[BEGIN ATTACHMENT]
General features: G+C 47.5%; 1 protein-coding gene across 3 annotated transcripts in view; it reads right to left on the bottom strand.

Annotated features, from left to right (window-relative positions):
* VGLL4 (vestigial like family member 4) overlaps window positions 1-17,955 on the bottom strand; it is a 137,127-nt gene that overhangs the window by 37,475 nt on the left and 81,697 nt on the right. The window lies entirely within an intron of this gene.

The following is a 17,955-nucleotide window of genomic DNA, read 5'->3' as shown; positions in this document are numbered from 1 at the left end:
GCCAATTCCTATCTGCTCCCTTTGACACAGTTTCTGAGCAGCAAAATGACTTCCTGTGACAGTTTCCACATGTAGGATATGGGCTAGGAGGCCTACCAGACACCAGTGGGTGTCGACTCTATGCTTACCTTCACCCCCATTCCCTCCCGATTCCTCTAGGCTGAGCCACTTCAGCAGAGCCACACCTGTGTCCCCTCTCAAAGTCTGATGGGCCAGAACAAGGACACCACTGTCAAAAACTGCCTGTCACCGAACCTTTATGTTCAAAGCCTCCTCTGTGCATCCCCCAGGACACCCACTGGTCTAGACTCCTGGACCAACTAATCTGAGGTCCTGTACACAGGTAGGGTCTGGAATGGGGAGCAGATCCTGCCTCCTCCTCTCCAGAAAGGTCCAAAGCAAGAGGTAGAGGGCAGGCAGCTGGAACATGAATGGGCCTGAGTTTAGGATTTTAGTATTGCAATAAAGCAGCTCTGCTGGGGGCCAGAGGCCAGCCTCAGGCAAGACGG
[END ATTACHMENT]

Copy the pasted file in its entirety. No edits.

General features: G+C 47.5%; 1 protein-coding gene across 3 annotated transcripts in view; it reads right to left on the bottom strand.

Annotated features, from left to right (window-relative positions):
* VGLL4 (vestigial like family member 4) overlaps window positions 1-17,955 on the bottom strand; it is a 137,127-nt gene that overhangs the window by 37,475 nt on the left and 81,697 nt on the right. The window lies entirely within an intron of this gene.

The following is a 17,955-nucleotide window of genomic DNA, read 5'->3' as shown; positions in this document are numbered from 1 at the left end:
GCCAATTCCTATCTGCTCCCTTTGACACAGTTTCTGAGCAGCAAAATGACTTCCTGTGACAGTTTCCACATGTAGGATATGGGCTAGGAGGCCTACCAGACACCAGTGGGTGTCGACTCTATGCTTACCTTCACCCCCATTCCCTCCCGATTCCTCTAGGCTGAGCCACTTCAGCAGAGCCACACCTGTGTCCCCTCTCAAAGTCTGATGGGCCAGAACAAGGACACCACTGTCAAAAACTGCCTGTCACCGAACCTTTATGTTCAAAGCCTCCTCTGTGCATCCCCCAGGACACCCACTGGTCTAGACTCCTGGACCAACTAATCTGAGGTCCTGTACACAGGTAGGGTCTGGAATGGGGAGCAGATCCTGCCTCCTCCTCTCCAGAAAGGTCCAAAGCAAGAGGTAGAGGGCAGGCAGCTGGAACATGAATGGGCCTGAGTTTAGGATTTTAGTATTGCAATAAAGCAGCTCTGCTGGGGGCCAGAGGCCAGCCTCAGGCAAGACGG